H.E. Pekka Haavisto: Well first of all Finland has been part of these OSCE monitoring mission in Ukraine and we think it is very important to support sovereignty of Ukraine and the rights of Ukrainians in this process. I also personally paid a visit to Stanytsia Luhanska to see actually what’s going on between the Ukrainian Donbass border area and it actually again reminded that we are talking about the life of ordinary people and their possibility to continue their normal life in the region. It was very touching to visit those areas where people earlier couldn’t cross the lines.

At the moment I think the Normandy process has played a very important role, it’s very important to achieve some progress on this issue but at the same time it’s very important to stay tough on Russia, they also have to take care of their responsibility on Minsk agreements. I don’t see any reason why Finland would step back on those commitments that we have as part of the European Union on sanctions and these are of course not only sanctions for Donbass but also sanctions for Crimea. We are giving our utmost support to Minsk agreements and to all these positive steps that have now been taken on the Ukraine issue.

Maddalena Testa: Considering the US withdrawal from the Joint Comprehensive Plan of Action (JCPOA) in 2018 and Iran’s rollback on commitments after the killing of General Soleimani, what do you think the EU should do in order to save the nuclear deal and avoid further escalation between the US and Iran?

H.E. Pekka Haavisto: Of course first of all we regret that the US withdrew from the JCPOA, the issues that they have been raising, the missile program of Iran or the Iran’s regional interference, these are real problems but you don’t solve them by withdrawing from the nuclear deal, and we think, actually I think the High Representative Borrell said very clearly that if we at this moment had Iran with a nuclear weapon we would be in a totally different situation and I think the JCPOA has been successful preventing Iran from developing their nuclear weapon, so we give full support to the IAEA.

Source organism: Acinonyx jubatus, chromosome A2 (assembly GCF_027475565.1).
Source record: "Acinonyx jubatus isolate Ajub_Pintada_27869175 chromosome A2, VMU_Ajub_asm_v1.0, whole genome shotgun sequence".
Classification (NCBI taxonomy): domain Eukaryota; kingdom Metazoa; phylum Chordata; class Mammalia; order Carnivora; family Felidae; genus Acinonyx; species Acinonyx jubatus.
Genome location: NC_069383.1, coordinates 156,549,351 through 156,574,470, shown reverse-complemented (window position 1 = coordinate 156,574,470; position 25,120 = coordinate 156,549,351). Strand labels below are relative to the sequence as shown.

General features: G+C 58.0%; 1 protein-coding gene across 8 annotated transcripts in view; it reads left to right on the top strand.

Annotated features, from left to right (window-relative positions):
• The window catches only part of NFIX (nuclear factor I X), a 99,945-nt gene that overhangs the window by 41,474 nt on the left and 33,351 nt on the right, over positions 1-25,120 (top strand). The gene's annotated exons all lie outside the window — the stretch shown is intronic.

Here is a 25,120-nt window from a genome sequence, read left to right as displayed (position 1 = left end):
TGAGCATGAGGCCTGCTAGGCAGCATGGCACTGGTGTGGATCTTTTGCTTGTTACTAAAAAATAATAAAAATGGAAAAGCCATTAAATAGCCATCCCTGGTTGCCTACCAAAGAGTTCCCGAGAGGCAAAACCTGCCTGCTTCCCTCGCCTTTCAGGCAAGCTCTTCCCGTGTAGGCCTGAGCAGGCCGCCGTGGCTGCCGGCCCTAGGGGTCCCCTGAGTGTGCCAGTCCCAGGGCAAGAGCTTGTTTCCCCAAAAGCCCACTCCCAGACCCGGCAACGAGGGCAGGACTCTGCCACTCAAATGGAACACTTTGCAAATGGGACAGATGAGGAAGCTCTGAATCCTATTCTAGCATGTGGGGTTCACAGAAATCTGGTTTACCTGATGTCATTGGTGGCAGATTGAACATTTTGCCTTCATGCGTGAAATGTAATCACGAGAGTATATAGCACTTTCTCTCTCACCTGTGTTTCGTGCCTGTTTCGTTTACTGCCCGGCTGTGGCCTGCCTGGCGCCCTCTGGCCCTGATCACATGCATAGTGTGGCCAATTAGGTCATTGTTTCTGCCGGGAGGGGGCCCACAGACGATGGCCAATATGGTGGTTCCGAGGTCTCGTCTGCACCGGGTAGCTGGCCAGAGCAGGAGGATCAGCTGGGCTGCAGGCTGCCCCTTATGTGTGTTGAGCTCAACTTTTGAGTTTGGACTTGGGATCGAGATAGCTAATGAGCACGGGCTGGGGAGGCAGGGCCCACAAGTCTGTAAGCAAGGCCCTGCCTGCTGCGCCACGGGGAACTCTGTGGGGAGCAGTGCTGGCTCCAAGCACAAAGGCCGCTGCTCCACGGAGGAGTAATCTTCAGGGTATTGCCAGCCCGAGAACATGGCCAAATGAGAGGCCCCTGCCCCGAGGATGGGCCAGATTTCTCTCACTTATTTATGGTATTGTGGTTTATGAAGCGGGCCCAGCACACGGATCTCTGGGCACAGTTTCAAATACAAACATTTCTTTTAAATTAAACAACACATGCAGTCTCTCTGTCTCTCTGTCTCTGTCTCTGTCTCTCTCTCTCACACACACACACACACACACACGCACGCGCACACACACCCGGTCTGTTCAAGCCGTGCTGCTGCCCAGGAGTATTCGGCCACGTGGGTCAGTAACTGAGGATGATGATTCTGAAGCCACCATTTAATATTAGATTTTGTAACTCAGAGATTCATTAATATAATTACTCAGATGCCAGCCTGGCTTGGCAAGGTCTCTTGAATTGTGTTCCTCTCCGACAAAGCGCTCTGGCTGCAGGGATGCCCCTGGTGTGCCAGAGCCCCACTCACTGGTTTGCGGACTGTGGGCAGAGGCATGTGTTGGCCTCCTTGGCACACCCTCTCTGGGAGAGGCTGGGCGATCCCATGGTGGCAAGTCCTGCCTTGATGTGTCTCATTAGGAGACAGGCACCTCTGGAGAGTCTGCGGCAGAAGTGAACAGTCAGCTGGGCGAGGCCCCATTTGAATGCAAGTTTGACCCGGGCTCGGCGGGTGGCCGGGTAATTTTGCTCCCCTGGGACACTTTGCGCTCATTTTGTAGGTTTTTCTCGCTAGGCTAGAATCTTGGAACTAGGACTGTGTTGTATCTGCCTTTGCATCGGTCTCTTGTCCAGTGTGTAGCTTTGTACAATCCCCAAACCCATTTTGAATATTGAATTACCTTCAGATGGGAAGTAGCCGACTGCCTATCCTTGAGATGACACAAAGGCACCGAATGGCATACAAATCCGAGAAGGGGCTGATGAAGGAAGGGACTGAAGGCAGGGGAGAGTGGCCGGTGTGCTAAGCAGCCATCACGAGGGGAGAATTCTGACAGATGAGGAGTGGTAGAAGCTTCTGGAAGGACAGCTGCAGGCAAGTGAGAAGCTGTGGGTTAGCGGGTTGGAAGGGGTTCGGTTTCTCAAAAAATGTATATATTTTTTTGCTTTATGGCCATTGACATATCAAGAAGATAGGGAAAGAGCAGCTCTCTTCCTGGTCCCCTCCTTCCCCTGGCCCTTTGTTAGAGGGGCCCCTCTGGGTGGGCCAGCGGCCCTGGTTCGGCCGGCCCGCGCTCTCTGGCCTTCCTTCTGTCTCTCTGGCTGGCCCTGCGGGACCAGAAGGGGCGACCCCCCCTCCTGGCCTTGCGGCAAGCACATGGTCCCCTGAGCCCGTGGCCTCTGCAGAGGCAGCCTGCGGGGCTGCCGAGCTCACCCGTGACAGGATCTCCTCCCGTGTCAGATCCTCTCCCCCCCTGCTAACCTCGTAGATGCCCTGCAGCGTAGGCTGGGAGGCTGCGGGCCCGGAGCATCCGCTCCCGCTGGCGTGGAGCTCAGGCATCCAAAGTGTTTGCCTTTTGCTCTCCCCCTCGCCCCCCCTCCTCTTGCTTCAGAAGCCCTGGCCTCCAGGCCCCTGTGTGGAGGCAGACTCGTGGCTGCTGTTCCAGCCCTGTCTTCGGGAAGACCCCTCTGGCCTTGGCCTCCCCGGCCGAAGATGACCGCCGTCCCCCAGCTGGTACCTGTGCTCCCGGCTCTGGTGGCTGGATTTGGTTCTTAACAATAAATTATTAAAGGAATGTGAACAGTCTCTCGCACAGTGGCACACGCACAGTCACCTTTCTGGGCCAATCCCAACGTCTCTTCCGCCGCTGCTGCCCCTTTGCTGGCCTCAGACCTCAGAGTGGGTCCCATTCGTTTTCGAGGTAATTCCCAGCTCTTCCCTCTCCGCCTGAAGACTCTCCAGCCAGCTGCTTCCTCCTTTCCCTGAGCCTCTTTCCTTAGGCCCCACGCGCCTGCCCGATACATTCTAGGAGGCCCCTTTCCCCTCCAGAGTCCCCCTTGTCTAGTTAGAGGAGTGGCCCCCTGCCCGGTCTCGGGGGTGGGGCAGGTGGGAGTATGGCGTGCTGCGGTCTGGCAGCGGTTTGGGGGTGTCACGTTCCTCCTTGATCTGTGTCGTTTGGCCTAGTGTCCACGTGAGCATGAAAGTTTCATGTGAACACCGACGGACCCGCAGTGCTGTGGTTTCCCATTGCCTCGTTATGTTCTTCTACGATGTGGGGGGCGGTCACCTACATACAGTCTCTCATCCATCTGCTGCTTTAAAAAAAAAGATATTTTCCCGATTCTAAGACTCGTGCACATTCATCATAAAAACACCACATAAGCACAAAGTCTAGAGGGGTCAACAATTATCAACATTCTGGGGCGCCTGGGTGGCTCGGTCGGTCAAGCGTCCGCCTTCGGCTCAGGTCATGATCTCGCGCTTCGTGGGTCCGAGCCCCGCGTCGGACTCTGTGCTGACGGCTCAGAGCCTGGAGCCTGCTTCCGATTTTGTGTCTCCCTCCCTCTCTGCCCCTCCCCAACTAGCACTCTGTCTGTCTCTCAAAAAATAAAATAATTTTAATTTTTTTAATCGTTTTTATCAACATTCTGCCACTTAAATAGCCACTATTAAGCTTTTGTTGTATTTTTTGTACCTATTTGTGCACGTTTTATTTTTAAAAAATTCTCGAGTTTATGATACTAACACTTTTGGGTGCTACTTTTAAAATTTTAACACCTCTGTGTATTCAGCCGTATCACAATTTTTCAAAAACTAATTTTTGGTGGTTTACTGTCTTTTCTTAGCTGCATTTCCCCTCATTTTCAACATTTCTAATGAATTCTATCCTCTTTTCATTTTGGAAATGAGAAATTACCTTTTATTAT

We have also had our own dialogue with Iran, Minister Zarif visited Helsinki during our Presidency and, of course, we have to support this dialogue between Iran and the US and try to find ways for them to communicate because we also see the big chances that are in Iran, we see the youths coming to the streets to protest and the mood that is in the country which is not always supporting the politics of the leadership. I think that Europe and E3 countries have a key role on maintaining the JCPOA, of course asking also Iran to fulfil all its commitments but I think it’s very important that we stay on that line. Finland also has been supporting this INSTEX mechanism as part of the JCPOA in a way that we could support trade of food and medicine with Iran.

Maddalena Testa: As the Israeli people will elect a new parliament in March 2020, many argue that the outcome of these elections might lead to a major shift in the EU’s relationship with Israel. In the past, the EU has criticized Israel’s policies such as the settlement expansion, but now we have a new European Commission and Council in office which aim to promote a pragmatic and strategic approach in the EU’s external action. Taking this into account, how do you see the development of the EU-Israel relations in the coming years?

H.E. Pekka Haavisto: We have been waiting for the beginning of the new peace process, President Trump has promised his proposals, we haven’t seen them yet and time is moving on and I think we cannot leave the Middle East like that. The first principle, of course, is that we cannot accept the enlargement of the illegal settlements in Palestinian territory, I think that’s clear, we should support the tools and solutions also from the European Union perspective, at the same time we have to be very realistic with the security demand of Israel.

These are the components that we have there. I have been thinking, when looking how bad the situation is now, that some confidence-building measures should be taken: I am a strong advocator for environmental diplomacy I am looking at issues like ‘Can I do something with the waste waters of Gaza which are disturbing the people in the region but also Israeli people because waste waters are then going to their shores’. Let’s do something practical on the issue, helping people there but also finding the minimum dialogue between Palestinians and Israel on environmental water issues and all these type of issues.

Maddalena Testa: Well, thank you very much, Your Excellency, for this insightful exchange.

H.E. Pekka Haavisto: Thank you for the interview.